time to correct – perhaps by pulling one strand out and starting that one over.  It’s not
hard to miss one loop when you’re going under with the 4th, 5th or 6th strands.  At times I’
ve had to start the whole thing over!

Your knot should look like this.

Now we’re ready to move the knot into position.








5.        Moving down ~




So now we have to move the knot down – there’s a space above the constrictor, then
there will be a small section of slack to take up once the constrictor is removed.







*Pump-push*




I’ve found this technique to be very effective in getting this knot to where we want it to be.

In the photo on the right, I’ve taken the knot above, held all six strands in one hand and
the constrictor (or below) in my other and done what I call a series of small “pump-push”
movements.  Notice the knot is down to the constrictor and much looser.

So now it needs to be snugged up again using the technique discussed in
step 4
above.  Do it gently and with finger nail or thumb tighten one strand at a time.  I go around
clockwise once then counterclockwise once – pulling slightly on each strand.

The “slightly” is key to getting this right – tightening one strand too much at this
stage knocks the whole knot off.











Then remove the constrictor and repeat this whole procedure – gently and slowly.  When
the knot is in the position you are happy with – no slack and looking good coming out of
the braids we started with, you are ready for the final step.















At this point, your knot should look like this one.












6.        Finishing ~

The final tightening is just like we’ve been doing – with the *secret* techniques we’ve
been using:  *slowly* and *slightly* one strand at a time.




*Hold the barrel*
Again I hold the whole knot between my thumb and forefinger while tightening each
strand.
















Here’s another, sort of side view.
















*Shape the knot*


The next technique I’ve found very effective is to shape the knot as I tighten.  I use the
parallel jaw pliers because they are the right size and make it easy.  Riggers working with
larger knots of different types use wooden hammers.  You could use a small hammer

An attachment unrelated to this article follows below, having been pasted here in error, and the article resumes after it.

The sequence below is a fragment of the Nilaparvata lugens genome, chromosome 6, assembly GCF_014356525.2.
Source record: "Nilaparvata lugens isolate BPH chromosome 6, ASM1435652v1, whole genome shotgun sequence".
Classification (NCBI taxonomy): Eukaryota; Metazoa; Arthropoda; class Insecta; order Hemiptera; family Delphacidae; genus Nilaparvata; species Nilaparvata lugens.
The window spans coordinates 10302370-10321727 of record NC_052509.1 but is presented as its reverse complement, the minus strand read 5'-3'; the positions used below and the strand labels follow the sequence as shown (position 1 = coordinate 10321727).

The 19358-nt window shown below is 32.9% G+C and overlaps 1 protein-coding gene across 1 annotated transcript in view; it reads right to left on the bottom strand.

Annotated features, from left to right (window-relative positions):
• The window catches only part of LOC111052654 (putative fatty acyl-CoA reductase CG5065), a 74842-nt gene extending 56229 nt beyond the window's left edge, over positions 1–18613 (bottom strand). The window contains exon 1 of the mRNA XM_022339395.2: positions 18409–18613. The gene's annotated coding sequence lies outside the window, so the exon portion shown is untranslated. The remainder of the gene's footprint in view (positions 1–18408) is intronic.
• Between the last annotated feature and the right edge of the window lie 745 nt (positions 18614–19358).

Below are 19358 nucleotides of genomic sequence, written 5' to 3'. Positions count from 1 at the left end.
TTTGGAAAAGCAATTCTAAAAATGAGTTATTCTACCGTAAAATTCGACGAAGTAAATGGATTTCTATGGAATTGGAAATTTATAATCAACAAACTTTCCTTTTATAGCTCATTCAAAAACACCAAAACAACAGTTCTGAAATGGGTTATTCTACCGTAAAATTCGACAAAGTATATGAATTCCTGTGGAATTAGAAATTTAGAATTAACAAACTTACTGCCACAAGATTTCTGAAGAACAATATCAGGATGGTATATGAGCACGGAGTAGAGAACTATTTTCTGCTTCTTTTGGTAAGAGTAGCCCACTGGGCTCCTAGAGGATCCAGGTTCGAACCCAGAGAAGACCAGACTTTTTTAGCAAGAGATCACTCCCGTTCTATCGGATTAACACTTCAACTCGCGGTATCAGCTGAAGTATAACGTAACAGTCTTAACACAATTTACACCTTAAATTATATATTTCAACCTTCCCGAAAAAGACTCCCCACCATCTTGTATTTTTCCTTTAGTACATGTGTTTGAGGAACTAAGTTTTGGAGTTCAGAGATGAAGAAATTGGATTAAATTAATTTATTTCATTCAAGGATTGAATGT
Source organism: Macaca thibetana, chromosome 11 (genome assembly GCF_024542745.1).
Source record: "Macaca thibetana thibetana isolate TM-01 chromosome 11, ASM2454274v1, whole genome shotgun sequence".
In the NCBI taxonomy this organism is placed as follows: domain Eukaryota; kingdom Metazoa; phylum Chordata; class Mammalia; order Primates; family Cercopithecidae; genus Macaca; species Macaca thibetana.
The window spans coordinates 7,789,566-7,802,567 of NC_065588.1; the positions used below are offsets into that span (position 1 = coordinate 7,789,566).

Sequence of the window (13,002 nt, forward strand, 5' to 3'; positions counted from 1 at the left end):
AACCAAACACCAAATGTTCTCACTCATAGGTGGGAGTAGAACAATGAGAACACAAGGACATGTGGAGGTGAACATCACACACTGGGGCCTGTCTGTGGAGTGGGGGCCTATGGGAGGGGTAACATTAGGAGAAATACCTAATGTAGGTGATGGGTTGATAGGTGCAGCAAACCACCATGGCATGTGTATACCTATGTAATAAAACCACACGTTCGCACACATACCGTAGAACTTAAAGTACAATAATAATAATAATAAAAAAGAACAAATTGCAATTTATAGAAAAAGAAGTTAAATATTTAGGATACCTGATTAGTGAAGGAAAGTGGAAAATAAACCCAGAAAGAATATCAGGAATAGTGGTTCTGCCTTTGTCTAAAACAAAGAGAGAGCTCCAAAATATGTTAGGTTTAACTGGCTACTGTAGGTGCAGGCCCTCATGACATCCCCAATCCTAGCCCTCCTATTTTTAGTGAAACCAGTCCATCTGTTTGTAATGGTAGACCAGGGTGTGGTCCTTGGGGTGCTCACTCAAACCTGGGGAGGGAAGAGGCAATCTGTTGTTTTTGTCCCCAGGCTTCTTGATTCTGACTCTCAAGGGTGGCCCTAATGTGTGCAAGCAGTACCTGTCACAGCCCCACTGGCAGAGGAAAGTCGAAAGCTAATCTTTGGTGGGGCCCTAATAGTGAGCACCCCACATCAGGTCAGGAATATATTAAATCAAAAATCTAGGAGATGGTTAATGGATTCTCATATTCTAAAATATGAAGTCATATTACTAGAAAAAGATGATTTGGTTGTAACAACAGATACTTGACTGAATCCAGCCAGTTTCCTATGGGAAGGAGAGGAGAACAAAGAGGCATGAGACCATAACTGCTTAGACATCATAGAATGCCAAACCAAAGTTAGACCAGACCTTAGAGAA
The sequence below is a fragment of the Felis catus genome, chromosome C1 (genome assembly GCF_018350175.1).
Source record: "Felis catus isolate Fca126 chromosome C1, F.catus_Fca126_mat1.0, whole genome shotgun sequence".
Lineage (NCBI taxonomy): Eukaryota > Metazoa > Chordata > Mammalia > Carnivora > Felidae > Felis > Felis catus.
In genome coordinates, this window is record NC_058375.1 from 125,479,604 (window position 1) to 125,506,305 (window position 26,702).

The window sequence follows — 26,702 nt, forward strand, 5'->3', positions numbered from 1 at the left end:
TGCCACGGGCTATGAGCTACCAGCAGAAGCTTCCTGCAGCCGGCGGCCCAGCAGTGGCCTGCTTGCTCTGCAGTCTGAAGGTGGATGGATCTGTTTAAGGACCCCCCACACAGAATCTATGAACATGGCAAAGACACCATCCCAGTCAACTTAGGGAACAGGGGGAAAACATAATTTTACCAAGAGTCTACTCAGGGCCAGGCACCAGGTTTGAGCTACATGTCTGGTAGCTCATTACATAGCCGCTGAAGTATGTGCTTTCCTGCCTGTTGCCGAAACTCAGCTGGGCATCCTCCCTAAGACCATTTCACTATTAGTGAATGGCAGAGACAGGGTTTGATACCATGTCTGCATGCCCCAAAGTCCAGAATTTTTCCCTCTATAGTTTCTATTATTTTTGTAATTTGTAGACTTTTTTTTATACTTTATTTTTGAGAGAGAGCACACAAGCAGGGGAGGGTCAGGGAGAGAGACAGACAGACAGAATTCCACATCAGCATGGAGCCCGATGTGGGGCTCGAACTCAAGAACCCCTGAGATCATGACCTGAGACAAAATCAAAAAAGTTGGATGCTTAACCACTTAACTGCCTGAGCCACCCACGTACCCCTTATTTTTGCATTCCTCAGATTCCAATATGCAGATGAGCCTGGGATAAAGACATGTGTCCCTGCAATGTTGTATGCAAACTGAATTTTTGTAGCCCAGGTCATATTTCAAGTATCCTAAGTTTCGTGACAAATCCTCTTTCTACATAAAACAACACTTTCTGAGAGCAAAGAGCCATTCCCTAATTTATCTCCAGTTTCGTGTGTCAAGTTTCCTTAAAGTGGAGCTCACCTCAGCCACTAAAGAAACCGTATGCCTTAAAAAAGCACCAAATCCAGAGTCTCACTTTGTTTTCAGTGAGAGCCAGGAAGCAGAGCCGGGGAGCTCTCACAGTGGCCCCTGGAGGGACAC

here if you like – just make sure as you drag it out of the tool bin that
it’s clean!


So go around and around the knot with the pliers or a hammer gently squeezing or
hammering.  Then snug all strands again – going first clockwise, then squeezing or
hammering, then counterclockwise.

Repeat, repeat, repeat – until it’s hard and tight.

Re-tighten as necessary if this produces any additional
slack in the knot:  The MWK's beauty is in the tight spiral
it produces.   












Congratulations! – We’re done!  Some like to
leave the barrel round; others like to make it
oval – you can flatten it a bit with the pliers or
a hammer.  







I hope this tutorial has been easy to read and follow.  If not,
or if you have any questions on it, please feel free to
email
Vince and he'll relay the questions / comments to me.


Charles T. Wilson, Sept 2010
San Francisco, CA
The Six strand
Matthew Walker Knot
Courtesy of
Mr. Charles T. Wilson
San Francisco CA
Counter
Last updated  09-22-2010
Click on any
picture to bring
up a larger
version!
The Matthew Walker knot has defied me for longer than many of you have been breathing.  I've had countless people try to show it to
me, send me descriptions and otherwise drill the making into my pea-sized brain,and finally, Charles T. Wilson, out there on the Left
Coast, has succeeded.   Herewith his writeup and photography on doing the Matthew Walker in a six-stranded version.

Once you get
this one down, you will be able to do this knot in any number of strands.
All content this page © 2004-2018
Charles T. Wilson & Frayed Knot Arts.  
All rights reserved.  
Reproduction or use prohibited without
our prior written permission.
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Mr. Wilson has kindly provided
a version in PDF.
MWK PDF verzion of this tutorial